Six questions with the new 307th Development and Training Flight manager

  • Published
  • By 307th Bomb Wing Public Affairs
  • 307th Bomb Wing

Tech Sgt. Danielle Johnson, the new 307th Bomb Wing Development and Training Flight manager, has a lot to offer the unit's trainees. 

A teacher by trade, she has the pedagogy and organizational skills to handle more than 50 potential Airmen in the flight, all trying to gain as much knowledge about the Air Force as possible before leaving for Basic Military Training. 

But Johnson has more to offer than just head knowledge. Her backstory is one of resilience, overcoming personal and professional setbacks to achieve greatness and give back to an Air Force she insisted has given her so much. 

She also brings experience and education to bear in her new role. Johnson's Air Force career took her from roles in Public Health to Aircrew and Flight Equipment. She holds a Master's degree in Education and has won numerous awards in her military career. 

We sat down with Tech. Sgt. Johnson to find out more about her role as the new D&TF manager. 

Q: You have a great deal of experience in education. How do you think that will translate to your new role? 

A: Having the experience of managing large groups will be beneficial. Also, there's a lot of data tracking in education. I feel like I can use my skills to analyze and collect information to help the trainees in D&TF identify their strengths and weaknesses, so we can really hone in on individualizing the curriculum to best prepare them for their upcoming challenges at BMT and Tech School and ultimately supply our wing and Air Force with better Airmen.

Q: What are some of your goals as a manager? 

A. Preparing trainees for Basic Military Training is always a priority. But with COVID-19, we have many trainees that have been in the flight longer than expected. So, we want to keep them excited about the Air Force, as well. Keeping them motivated is going to be a key piece. Retention and preparation are my main areas of focus.

Q: How do you go about doing that? 

A: I hope that sharing my story and the story of other Airmen and what the Air Force has done for them will keep them engaged. The Air Force has done everything for me. It paid for my daughter's medical bills and my education. It has afforded me extra income and allowed me to travel. My decision to serve took me from a dark place and gave me a route out.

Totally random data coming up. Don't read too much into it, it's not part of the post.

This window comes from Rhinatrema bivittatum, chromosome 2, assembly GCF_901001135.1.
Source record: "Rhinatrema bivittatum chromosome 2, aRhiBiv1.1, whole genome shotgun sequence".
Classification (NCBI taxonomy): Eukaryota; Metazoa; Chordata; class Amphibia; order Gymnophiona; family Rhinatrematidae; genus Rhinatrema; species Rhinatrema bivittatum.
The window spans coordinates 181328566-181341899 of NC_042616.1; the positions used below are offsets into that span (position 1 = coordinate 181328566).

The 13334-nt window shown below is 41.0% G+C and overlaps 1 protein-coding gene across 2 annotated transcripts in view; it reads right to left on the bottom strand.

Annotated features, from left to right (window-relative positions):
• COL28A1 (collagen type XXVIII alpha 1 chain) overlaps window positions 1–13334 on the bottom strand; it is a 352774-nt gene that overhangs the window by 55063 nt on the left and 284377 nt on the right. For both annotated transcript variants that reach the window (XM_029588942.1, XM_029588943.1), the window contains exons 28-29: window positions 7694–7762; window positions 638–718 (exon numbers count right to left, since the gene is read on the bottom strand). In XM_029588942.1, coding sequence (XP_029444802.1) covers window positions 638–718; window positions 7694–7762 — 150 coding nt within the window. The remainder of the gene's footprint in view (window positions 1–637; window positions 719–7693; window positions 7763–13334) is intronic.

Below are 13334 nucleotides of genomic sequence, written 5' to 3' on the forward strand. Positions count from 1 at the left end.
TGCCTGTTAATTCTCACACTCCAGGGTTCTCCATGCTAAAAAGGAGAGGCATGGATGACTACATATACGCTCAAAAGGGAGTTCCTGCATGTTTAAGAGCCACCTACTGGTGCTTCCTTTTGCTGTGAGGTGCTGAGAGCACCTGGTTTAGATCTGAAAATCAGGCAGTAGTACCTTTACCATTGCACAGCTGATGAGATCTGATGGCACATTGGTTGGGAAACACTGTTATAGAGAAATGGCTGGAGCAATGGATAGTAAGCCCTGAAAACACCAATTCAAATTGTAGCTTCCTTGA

A lot of our trainees can relate to that. Some are looking at the Air Force as a way to improve their lives, and others are looking for the camaraderie and travel it can offer.

Q: Beyond your background as a teacher and mentor, why did you decide to apply for the D&TF manager position? 

I've always been intrigued by the program. When I came into the Air Force, there was nothing like it. 

My recruiter signed me up, and I didn't see him other than going to MEPS (Military Entrance Processing Station). I didn't know what I was in for, so basic training was like a slap in the face because there was no preparation.

This program prepares trainees so they can go into BMT with some confidence.

I also applied because I'm passionate about the Air Force and excited about some of the opportunities available to the trainees. Being a part of their story will be very rewarding.

Q: Your story is one of resilience. How do you impart the same can-do attitude you've shown in your career to the trainees. 

A: Giving them a vision of what their life can be like and sharing the benefits they will get from being in the Air Force will help. I think part of it, too, is sharing in some of my setbacks. I want to give them practical ideas and let them know how important it is to keep pushing forward. Because I didn't quit trying, I now have the opportunity to work with them and help them in their careers. Getting to know them will give me an idea of what drives each of them. Whether they are intrinsically or extrinsically motivated by the benefits of the Air Force, it will be part of my job to mentor them and teach them to hold on to that motivation when times are tough. Basic training won’t be easy, but their hard work will pay off.

Q: How would you describe your philosophy on leadership and learning? 

A: My ideas on leadership revolve around having a shared vision. I'm very big on communication. I need to communicate my expectations, but the other half of communication is just as important, and that is listening. I need to understand their concerns, questions, and expectations. If everyone is on the same page with the same mission and vision, it always leads to a more effective organization.

As for learning, I'm not a PowerPoint teacher. I prefer hands-on, kinesthetic learning and really getting to know the people I work with. It's the only way for me to understand their learning styles. Research has shown most people prefer hands-on learning, but there are auditory and visual learners. So, knowing each trainee's preference helps me cater to their learning style, and best serve them.